Short Stack Editions are tiny tomes with recipes that focus on one ingredient. Their first compilation cookbook is a vibrant collection with an impressive author roster of great chefs, and we couldn’t be more excited to cook our way through. Prepare yourself for some brand-new dishes from familiar names, and if holiday dinner is the name of the game, try this sausage and mushroom stuffing.
Stuffing is like pizza (and some of life’s other great pleasures): There’s an endless supply of perfectly decent encounters, very few “bad” ones, and even fewer that are “the most amazing ever.”
In our attempt to make the best stuffing you’ll ever have, our version pulls a few tricks. We start by making a flavorful soup with double-strength chicken (or turkey) stock and browned vegetables. When it comes time to combine the soup with the bread, we add a little bit at a time to ensure we hit that sweet spot between dry and soggy, then add some brown butter and a mix of sautéed mushrooms to boost the dish’s meaty, roasted flavors. If you’re serving stuffing with roasted turkey or chicken, use as many leftover scraps and trimmings from the bird as you can gather: Leftover fat can (and should) replace some of the butter; freshly made stock always eclipses canned; and sautéed gizzards—if the gravy hasn’t already called dibs—will make your stuffing taste as though it was cooked inside the bird, just like in the old days. (Technically, stuffing is “dressing” if it’s not cooked in cavitatem, but “dressing” has always sounded so Waspy to us.)
- 1 1-pound sourdough loaf
- 4 cups chicken or turkey stock, preferably homemade
- 1 cup dry vermouth or white wine
- 8 tablespoons unsalted butter, divided, plus more for the baking dish
- 1 pound Italian sausage (hot, sweet or a mix), casings removed
- 1 large yellow onion, diced
- 1 small fennel bulb, diced
- 3 celery stalks, diced
- 1 teaspoon celery seeds, optional
- 3 garlic cloves, chopped
- 1 tablespoon thyme leaves
- 1 tablespoon finely chopped sage
- 1/4 cup chopped parsley
- Kosher salt and freshly ground black pepper
- 4 cups mixed mushrooms, stems removed, cut into 1-inch pieces
For the stuffing
Preheat the oven to 300°F and grease a 9 x 11-inch baking dish. Using a serrated knife, cut the bottom crust off the loaf and discard or save it and use it to make bread crumbs. Cut the loaf into 1-inch slices, then tear the bread into jagged bite-size pieces (you can also cut the bread into neat, uniform cubes, but we like our stuffing looking rugged). Spread the bread on a rimmed baking sheet and bake until it’s dry and lightly toasted, stirring a couple of times, about 30 minutes. (If you’re making this a day ahead, you can skip the baking step and let the bread dry out on the counter overnight.) Transfer the bread to the largest mixing bowl you own. Turn the oven up to 375°F.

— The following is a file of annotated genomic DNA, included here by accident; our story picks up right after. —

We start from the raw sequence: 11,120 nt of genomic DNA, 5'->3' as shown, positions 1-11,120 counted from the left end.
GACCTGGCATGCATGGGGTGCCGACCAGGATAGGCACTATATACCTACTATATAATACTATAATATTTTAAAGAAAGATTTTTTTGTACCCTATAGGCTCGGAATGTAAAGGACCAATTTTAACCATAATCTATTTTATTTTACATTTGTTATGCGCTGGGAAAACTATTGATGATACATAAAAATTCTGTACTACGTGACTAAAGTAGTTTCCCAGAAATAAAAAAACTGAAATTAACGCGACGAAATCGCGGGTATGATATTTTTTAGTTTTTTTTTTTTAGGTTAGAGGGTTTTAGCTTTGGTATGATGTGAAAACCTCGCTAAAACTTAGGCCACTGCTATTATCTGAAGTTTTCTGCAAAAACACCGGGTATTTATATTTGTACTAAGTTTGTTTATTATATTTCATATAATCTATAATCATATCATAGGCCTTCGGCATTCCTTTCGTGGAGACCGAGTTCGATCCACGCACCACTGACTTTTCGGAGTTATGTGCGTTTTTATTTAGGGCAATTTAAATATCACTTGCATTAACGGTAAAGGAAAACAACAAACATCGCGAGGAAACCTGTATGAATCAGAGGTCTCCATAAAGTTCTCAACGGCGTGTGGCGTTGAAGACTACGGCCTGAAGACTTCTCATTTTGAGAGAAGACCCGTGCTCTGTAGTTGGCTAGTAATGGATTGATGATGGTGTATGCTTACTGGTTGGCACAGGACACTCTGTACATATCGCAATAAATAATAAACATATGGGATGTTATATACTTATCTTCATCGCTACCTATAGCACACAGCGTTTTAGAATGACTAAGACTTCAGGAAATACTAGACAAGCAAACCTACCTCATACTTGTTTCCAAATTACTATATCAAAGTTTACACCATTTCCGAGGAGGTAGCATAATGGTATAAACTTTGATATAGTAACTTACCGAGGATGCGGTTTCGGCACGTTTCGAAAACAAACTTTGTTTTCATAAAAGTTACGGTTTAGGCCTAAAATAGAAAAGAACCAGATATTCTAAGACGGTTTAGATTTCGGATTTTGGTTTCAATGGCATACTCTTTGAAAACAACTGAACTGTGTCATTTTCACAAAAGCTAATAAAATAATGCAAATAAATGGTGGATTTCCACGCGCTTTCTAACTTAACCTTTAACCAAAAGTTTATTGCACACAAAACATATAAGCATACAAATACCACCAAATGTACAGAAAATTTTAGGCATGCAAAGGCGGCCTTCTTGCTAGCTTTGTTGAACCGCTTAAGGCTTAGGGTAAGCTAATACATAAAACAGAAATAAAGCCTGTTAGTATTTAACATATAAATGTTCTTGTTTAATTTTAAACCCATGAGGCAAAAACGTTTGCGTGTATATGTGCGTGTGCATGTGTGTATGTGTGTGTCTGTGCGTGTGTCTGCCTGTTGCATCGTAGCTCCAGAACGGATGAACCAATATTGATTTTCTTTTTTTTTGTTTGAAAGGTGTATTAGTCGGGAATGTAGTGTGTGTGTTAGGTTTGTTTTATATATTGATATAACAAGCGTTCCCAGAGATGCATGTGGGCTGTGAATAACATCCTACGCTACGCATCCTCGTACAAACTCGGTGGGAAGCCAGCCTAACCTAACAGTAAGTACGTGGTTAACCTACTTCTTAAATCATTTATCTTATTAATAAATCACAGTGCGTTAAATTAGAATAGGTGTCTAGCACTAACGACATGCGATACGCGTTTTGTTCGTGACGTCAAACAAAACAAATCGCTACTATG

Meanwhile, bring the stock and vermouth to a boil in a saucepan and reduce by half, about 10 to 15 minutes. Turn off the heat.
Melt 4 tablespoons (1/2 stick) of butter in a large skillet over high heat. Add the sausage and cook, breaking it into small pieces with a metal spatula, until browned and cooked through, 8 to 10 minutes. Using a slotted spoon, transfer the meat to the bowl with the bread. Lower the heat to medium-high and add the onion, fennel, celery, celery seeds, if using, and garlic to the pan; cook, stirring occasionally, until the vegetables are softened, about 7 minutes. Stir in the thyme and sage. Add the reduced stock, bring to a simmer and cook for 5 minutes. Remove the pan from the heat and strain the broth into a measuring cup (you should have 2 to 2 1⁄2 cups) and pour the vegetables over the bread. Add the parsley and toss well. Season the broth with salt and pepper.
In the same large skillet, melt the remaining 4 tablespoons (1⁄2 stick) of butter over medium-high heat. Continue cooking the butter until it just begins to brown and smells nutty, about 2 to 3 minutes, then add the mushrooms. Turn the heat to high and sauté until the mushrooms begin to brown, 3 to 4 minutes; season with salt. Pour the mushrooms over the bread mixture. Add half of the reserved broth and toss well; if the bread soaks up all of the liquid (it should), add a splash more and toss again, adding more broth until the bread stops soaking it up.
Transfer the stuffing to the baking dish, cover with foil and bake for 25 minutes. Remove the foil and continue baking until the top is golden brown and crisp, 25 to 30 minutes longer. Let the stuffing cool for 10 minutes before serving.